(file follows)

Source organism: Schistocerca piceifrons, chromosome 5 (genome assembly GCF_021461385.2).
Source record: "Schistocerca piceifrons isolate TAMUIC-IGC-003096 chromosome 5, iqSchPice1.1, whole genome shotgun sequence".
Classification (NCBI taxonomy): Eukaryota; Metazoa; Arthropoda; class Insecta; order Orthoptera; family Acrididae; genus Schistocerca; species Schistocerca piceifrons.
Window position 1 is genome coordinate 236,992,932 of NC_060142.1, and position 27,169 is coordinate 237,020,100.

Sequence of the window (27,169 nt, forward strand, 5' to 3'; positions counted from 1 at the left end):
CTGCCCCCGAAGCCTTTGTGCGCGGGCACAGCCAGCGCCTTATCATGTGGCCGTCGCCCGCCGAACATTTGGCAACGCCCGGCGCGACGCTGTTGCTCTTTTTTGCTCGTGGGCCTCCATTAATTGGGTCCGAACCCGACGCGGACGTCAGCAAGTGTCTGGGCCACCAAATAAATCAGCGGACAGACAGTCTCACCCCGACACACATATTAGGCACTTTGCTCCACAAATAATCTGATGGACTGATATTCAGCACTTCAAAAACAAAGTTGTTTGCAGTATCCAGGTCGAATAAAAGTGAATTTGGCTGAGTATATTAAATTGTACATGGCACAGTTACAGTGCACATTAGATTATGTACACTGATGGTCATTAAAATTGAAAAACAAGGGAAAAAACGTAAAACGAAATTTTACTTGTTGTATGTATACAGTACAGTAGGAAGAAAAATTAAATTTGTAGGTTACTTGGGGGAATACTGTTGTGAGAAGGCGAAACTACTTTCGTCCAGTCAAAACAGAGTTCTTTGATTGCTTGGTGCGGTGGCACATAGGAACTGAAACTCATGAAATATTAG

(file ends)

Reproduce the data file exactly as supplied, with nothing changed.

Source organism: Schistocerca piceifrons, chromosome 5 (genome assembly GCF_021461385.2).
Source record: "Schistocerca piceifrons isolate TAMUIC-IGC-003096 chromosome 5, iqSchPice1.1, whole genome shotgun sequence".
Classification (NCBI taxonomy): Eukaryota; Metazoa; Arthropoda; class Insecta; order Orthoptera; family Acrididae; genus Schistocerca; species Schistocerca piceifrons.
Window position 1 is genome coordinate 236,992,932 of NC_060142.1, and position 27,169 is coordinate 237,020,100.

Sequence of the window (27,169 nt, forward strand, 5' to 3'; positions counted from 1 at the left end):
CTGCCCCCGAAGCCTTTGTGCGCGGGCACAGCCAGCGCCTTATCATGTGGCCGTCGCCCGCCGAACATTTGGCAACGCCCGGCGCGACGCTGTTGCTCTTTTTTGCTCGTGGGCCTCCATTAATTGGGTCCGAACCCGACGCGGACGTCAGCAAGTGTCTGGGCCACCAAATAAATCAGCGGACAGACAGTCTCACCCCGACACACATATTAGGCACTTTGCTCCACAAATAATCTGATGGACTGATATTCAGCACTTCAAAAACAAAGTTGTTTGCAGTATCCAGGTCGAATAAAAGTGAATTTGGCTGAGTATATTAAATTGTACATGGCACAGTTACAGTGCACATTAGATTATGTACACTGATGGTCATTAAAATTGAAAAACAAGGGAAAAAACGTAAAACGAAATTTTACTTGTTGTATGTATACAGTACAGTAGGAAGAAAAATTAAATTTGTAGGTTACTTGGGGGAATACTGTTGTGAGAAGGCGAAACTACTTTCGTCCAGTCAAAACAGAGTTCTTTGATTGCTTGGTGCGGTGGCACATAGGAACTGAAACTCATGAAATATTAG